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Name: Tania N.
Status: educator
Age: 30s
Location: N/A
Country: N/A
Date: 2001-2002

If a proton/neutron is very much larger than an electron, is a quark bigger or smaller than an electron? -- Question from one of my little year seveners. (grade~2)

Tania, A quark has never demonstrated any measurable size. Like an electron, it is a "fundamental particle", one of the few particles from which all else is made. The size of a proton or neutron comes from the motion of the quarks as they orbit around each other, sending energy and particles(called mesons) back and forth between each other. The three quarks are the primary particles of a proton/neutron, the particles that identify the proton or neutron for what it is. Still, the proton/neutron is essentially a cloud of motion with low energy particles flashing in and out of existence all the time. It is this cloud of motion that gives the proton/neutron its size.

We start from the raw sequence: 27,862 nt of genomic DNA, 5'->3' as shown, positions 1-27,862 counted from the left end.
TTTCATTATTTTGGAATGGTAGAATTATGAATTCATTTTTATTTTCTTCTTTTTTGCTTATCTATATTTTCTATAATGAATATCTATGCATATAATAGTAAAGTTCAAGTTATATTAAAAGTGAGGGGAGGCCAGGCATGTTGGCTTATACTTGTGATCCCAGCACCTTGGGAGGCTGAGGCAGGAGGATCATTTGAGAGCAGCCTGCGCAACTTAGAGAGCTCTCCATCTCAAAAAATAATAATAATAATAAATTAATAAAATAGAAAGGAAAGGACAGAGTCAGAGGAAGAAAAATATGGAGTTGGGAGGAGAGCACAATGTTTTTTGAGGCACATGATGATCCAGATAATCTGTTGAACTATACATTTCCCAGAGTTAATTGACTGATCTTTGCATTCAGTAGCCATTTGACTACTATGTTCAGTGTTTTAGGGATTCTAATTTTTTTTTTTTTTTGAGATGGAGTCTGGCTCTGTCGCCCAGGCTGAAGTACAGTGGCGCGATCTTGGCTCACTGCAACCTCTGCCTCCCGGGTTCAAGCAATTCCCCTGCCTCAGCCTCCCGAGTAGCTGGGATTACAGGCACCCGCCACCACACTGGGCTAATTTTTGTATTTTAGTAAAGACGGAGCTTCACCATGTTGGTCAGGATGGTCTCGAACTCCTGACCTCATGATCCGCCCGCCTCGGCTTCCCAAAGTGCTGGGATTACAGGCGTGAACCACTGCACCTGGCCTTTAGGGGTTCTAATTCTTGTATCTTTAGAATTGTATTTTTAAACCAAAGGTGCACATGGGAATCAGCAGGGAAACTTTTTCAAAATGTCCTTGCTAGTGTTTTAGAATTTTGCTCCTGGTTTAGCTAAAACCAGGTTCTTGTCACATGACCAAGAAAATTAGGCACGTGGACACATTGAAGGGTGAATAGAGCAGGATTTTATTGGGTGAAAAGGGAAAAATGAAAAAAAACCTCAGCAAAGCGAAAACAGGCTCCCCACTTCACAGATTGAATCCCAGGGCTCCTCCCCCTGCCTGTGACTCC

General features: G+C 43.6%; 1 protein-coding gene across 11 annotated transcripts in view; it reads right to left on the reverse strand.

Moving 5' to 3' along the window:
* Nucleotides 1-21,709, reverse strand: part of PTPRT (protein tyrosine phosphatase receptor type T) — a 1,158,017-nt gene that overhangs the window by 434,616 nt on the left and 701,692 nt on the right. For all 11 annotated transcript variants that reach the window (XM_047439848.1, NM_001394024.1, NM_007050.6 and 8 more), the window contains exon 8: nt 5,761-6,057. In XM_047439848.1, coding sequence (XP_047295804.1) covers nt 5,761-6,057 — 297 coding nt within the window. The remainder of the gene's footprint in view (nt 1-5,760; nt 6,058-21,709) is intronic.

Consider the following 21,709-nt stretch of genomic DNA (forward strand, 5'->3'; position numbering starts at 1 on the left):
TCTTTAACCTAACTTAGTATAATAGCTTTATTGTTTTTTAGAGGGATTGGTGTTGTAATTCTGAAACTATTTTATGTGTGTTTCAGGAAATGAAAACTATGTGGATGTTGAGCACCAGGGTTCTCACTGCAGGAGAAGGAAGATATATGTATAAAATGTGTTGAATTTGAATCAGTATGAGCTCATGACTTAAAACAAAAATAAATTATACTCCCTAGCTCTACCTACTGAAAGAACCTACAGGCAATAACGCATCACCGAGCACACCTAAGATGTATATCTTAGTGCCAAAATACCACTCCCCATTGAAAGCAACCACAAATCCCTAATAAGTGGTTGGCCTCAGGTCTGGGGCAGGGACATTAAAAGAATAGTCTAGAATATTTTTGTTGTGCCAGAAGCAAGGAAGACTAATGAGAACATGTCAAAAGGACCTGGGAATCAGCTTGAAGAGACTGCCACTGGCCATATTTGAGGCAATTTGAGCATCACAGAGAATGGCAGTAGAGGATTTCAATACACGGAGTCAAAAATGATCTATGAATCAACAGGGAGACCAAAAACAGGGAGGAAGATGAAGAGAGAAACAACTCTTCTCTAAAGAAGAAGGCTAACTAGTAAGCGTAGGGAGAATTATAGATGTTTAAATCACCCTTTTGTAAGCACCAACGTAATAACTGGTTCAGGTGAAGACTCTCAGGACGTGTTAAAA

Dr. Ken Mellendorf
Physics Instructor
Illinois Central College

It takes "seveners" to ask those questions we wish we had asked in graduate school. The "size" of atomic and sub-atomic particles loses its meaning, because these "particles" behave as though they are waves, or wave packets. So "size" becomes kind of "squishy". However, with that caveat, the "classical" radius of a "free" electron is taken to be about 3x10^-15 meters, and the "classical" radius of a "free" proton is taken to be about 1x10^-15 -- only about 1/3 the radius of the electron. However, the "classical" radius of a hydrogen atom consisting of 1 proton and 1 electron, the Bohr radius, is about 5x10^-9 meters about one million times the radius of either component particle.

I do not know that anyone really thinks of quarks and other sub atomic particles as having a particular "size", in fact their masses are usually given in energy units of c^2 from the Einstein relation E = mc^2.


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